Facebook/Instagram/Whatsapp/Google are blocked in China. You can either use data roaming or VPN to access them. Roll your own VPN if you don’t trust commercial VPN provider.
Data Roaming §
Data roaming using a foreign SIM is the easiest and most reliable method. You don’t need to install any app, just pop the SIM, enable data roaming and you’re good to go. Any foreign SIM would work, as long it’s not Mainland China. Hong Kong, Macau or Taiwan’s SIM is considered as a foreign SIM, so it works as well.
However, this method is also the most expensive. Unless your telco offers a cheap global roaming plan (e.g. Google Fi), following are your best options:
- China Unicom Data-only SIM
3-day, 5-day, 7-Day, 8-Day, 15-Day, 30-Day
|StarHub||China Unicom HK|
- Support more countries
- Can be kept active
- Widely available online
- Does not require ID
- Only available at Singapore Airport
- One-time use only*
- Support only Mainland China.**
* Except for this product.
** Some plans include Hong Kong, Macau or Taiwan.
StarHub SIM is available at the Singapore Changi Airport, so it’s a good option if you transit over there. You can top-up the prepaid value to keep it active. However, I think this SIM is not available online, so if you’re not transiting through Singapore, your next option would be the China Unicom SIM.
China Unicom SIMs shown here are provided by its Hong Kong subsidiary, so they are considered as foreign SIM and use data roaming. They are widely available online, you can easily purchase it through eBay, Amazon or your local online shopping. You don’t need an ID to purchase it, and the seller won’t request it either. It works all over the Mainland, unlike some China domestic SIMs that only work in the originating city or state. This benefit applies to any roaming SIM.
Do note the SIM package cover must be one of four examples provided above, otherwise the SIM could be China Unicom domestic SIM (example). The SIM is one-time use only. The SIM is activated once you start using it and when you reach the validity period, it can no longer be used.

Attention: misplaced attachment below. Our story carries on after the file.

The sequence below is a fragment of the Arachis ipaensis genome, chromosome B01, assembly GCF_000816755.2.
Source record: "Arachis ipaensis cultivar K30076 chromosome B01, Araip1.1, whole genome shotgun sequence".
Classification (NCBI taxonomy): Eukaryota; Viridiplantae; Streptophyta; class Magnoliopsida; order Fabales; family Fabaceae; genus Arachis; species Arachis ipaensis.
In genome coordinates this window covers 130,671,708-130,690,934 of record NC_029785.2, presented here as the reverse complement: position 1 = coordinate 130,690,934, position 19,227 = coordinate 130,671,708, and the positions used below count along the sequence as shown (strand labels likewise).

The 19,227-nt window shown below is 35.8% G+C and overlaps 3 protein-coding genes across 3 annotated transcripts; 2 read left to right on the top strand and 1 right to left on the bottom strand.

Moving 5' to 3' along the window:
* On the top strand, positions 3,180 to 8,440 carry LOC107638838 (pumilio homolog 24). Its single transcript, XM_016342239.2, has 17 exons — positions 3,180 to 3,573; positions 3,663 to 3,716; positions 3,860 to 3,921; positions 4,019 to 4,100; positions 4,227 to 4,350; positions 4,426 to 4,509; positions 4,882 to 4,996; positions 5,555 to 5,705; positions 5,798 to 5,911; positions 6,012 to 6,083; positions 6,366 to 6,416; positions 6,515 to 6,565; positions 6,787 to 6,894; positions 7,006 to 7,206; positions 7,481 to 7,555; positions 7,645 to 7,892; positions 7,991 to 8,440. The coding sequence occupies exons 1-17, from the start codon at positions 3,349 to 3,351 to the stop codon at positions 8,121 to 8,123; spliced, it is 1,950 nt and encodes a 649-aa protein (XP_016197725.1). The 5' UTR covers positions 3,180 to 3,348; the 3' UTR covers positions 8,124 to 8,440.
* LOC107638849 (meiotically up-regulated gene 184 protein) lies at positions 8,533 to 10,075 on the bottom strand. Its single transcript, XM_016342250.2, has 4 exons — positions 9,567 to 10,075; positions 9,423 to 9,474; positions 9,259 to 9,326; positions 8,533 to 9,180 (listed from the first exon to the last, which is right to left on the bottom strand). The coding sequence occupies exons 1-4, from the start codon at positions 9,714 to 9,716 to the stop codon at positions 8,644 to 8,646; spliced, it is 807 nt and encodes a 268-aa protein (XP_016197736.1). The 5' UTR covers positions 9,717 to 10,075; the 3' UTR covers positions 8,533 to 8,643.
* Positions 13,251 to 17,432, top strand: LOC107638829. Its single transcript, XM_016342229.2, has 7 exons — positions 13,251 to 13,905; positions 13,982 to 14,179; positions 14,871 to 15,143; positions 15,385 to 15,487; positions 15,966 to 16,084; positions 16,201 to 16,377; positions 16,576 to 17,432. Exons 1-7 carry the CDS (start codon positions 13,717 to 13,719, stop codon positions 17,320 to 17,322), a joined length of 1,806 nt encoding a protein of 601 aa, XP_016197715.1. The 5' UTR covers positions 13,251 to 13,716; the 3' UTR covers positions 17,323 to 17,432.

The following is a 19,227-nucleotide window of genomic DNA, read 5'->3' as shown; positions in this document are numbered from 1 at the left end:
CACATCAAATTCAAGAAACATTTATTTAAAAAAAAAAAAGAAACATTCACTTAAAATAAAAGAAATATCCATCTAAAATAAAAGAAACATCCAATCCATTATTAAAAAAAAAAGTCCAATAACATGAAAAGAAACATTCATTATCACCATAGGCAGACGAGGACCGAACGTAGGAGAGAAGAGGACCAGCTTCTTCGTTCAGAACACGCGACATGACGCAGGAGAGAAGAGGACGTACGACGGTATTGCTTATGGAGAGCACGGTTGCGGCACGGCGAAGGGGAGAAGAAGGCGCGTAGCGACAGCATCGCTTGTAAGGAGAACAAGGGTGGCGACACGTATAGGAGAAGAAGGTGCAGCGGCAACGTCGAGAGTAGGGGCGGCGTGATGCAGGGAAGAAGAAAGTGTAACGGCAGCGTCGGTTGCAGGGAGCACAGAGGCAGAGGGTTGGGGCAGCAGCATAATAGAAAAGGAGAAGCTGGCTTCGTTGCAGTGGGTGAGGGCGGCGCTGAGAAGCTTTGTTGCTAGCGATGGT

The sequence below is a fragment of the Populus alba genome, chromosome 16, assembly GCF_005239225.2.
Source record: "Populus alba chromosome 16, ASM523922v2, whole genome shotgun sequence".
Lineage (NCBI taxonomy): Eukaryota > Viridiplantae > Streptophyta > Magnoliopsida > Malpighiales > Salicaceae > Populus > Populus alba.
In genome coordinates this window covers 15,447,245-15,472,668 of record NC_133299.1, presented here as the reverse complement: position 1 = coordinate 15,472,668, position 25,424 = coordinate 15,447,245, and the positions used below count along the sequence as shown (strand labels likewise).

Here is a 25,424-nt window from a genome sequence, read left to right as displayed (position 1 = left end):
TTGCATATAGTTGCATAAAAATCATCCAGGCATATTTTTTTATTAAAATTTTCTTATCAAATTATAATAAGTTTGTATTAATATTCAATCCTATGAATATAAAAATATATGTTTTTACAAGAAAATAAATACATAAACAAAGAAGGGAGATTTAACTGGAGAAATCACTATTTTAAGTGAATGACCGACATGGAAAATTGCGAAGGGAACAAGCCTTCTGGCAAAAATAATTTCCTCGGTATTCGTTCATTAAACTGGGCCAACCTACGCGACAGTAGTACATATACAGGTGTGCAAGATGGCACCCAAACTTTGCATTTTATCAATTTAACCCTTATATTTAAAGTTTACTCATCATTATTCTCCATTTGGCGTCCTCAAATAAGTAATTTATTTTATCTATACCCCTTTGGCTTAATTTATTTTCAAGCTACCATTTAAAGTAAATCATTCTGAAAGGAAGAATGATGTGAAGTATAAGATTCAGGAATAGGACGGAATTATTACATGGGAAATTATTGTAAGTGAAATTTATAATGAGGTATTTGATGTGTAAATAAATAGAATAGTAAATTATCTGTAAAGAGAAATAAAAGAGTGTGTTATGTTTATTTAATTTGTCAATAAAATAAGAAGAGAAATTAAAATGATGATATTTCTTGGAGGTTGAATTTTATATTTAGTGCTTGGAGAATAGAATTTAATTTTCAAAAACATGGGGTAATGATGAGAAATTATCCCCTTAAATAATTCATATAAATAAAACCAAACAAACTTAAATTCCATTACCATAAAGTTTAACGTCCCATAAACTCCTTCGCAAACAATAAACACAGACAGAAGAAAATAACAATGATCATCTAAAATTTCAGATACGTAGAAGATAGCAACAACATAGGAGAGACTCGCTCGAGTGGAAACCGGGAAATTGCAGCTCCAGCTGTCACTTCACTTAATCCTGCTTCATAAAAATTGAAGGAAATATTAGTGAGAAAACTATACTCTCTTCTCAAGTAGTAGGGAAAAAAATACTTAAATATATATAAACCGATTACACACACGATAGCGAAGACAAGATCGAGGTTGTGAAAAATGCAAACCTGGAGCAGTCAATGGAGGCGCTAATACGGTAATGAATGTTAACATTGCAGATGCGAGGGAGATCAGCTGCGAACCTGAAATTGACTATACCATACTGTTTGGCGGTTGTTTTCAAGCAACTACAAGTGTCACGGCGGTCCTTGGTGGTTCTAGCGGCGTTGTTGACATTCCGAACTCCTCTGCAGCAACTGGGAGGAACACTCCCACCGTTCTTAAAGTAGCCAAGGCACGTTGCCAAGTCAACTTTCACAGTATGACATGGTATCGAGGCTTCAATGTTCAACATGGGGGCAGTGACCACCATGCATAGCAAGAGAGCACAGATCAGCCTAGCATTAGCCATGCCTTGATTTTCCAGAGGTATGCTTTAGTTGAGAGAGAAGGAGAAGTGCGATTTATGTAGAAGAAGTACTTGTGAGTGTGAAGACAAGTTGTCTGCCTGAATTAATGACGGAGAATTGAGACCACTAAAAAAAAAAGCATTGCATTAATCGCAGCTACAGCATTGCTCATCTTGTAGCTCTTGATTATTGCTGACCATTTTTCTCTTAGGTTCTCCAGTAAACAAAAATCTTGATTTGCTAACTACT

If you haven’t noticed, the SIMs I mentioned here (including Starhub and China Unicom) are data-only (some can call/text, read below). So you can’t make/send/receive calls and SMS.
Edit: I stumbled upon China Unicom SIMs that can call (not sure about text) between Mainland and Hong Kong; 3-day and 5-day SIMs. They are Hong Kong SIMs, so they should work. They include data but the SIMs are one-time use only.
For regular SIMs that include call and text, I found this Hong Kong SIM. The seller usually also sells prepaid voucher, so you can keep it active like StarHub’s.
For the purpose of this article, you should avoid this domestic SIM (which is subjected to local censorship) and this Asia SIM that doesn’t include Mainland.
Data roaming can be exorbitantly expensive, especially if you’re going to stay there for more than a month. Not to mention the data plan that is puny to the data-hungry. The next option, which is more well-known, is VPN.
VPN works by having an intermediate or proxy server, usually located overseas, to forward back-and-forth your Internet traffic. The traffic between your device and the proxy is encrypted, so it can’t be analysed and censored (in theory), in addition to the server being located elsewhere.
Following is the list of VPNs that I’ve tried:
|Amazon EC2 (via Algo)||iOS||IPSec|
|Amazon EC2 (Algo)||VyprVPN||Mullvad|
- Free 1-year trial
|- Easiest to setup||- More technical customer support|
- Hardest to setup
- Free trial has limited traffic
|- Most expensive||- Not battery-friendly|
They all worked at least once, except for the Windows platform which never worked. I believe it was more of a router issue, as I can’t connect to any VPN at all with an old home router I encountered.
None of them was 100% reliable. It seemed you would have a higher success rate when connecting through low (data/human) traffic area, but YMMW.
VyprVPN is the easiest to use among the three. It offers proprietary Chameleon protocol, which claimed to add obfuscation on top of OpenVPN, thus less likely to be detected and blocked.
Mullvad is a cheaper alternative. It offers OpenVPN and Wireguard. They are the first commercial VPN provider to offer Wireguard, so you can expect a level of technical knowledge with their customer support. They’re not as popular as VyprVPN and perhaps attract less attention from the censorship regime. But having fewer users also means they don’t operate as many servers or own many IPs; and if they’re somehow got targeted, they have fewer IPs to switch to.
You can roll your own VPN if you don’t trust commercial provider. Algo is a bunch of scripts put together to make it much easier for you to do that. With Algo, you can either set up a home server which is least likely to get blocked, or you can use cloud providers if you don’t want to mess around with port forwarding. Several cloud providers offer a free trial, usually with some limitations like traffic limit. The limit is not too bad, for example, Amazon EC2 offers 15GB/month. Obviously, this limit doesn’t apply in a home server.
In my experience, despite Algo’s effort, I still think it’s much harder than using a commercial VPN provider. This is not Algo’s fault per se. Setting up an EC2 account is too complicated than it should, and the complex Amazon cloud ecosystem is not helping.
Anyhow, for best results with Algo, I recommend using multiple cloud providers in multiple locations, in case one of them is blocked.
Edit: An alternative to Algo is Streisand, which may (or may not, I haven’t try) be easier to use.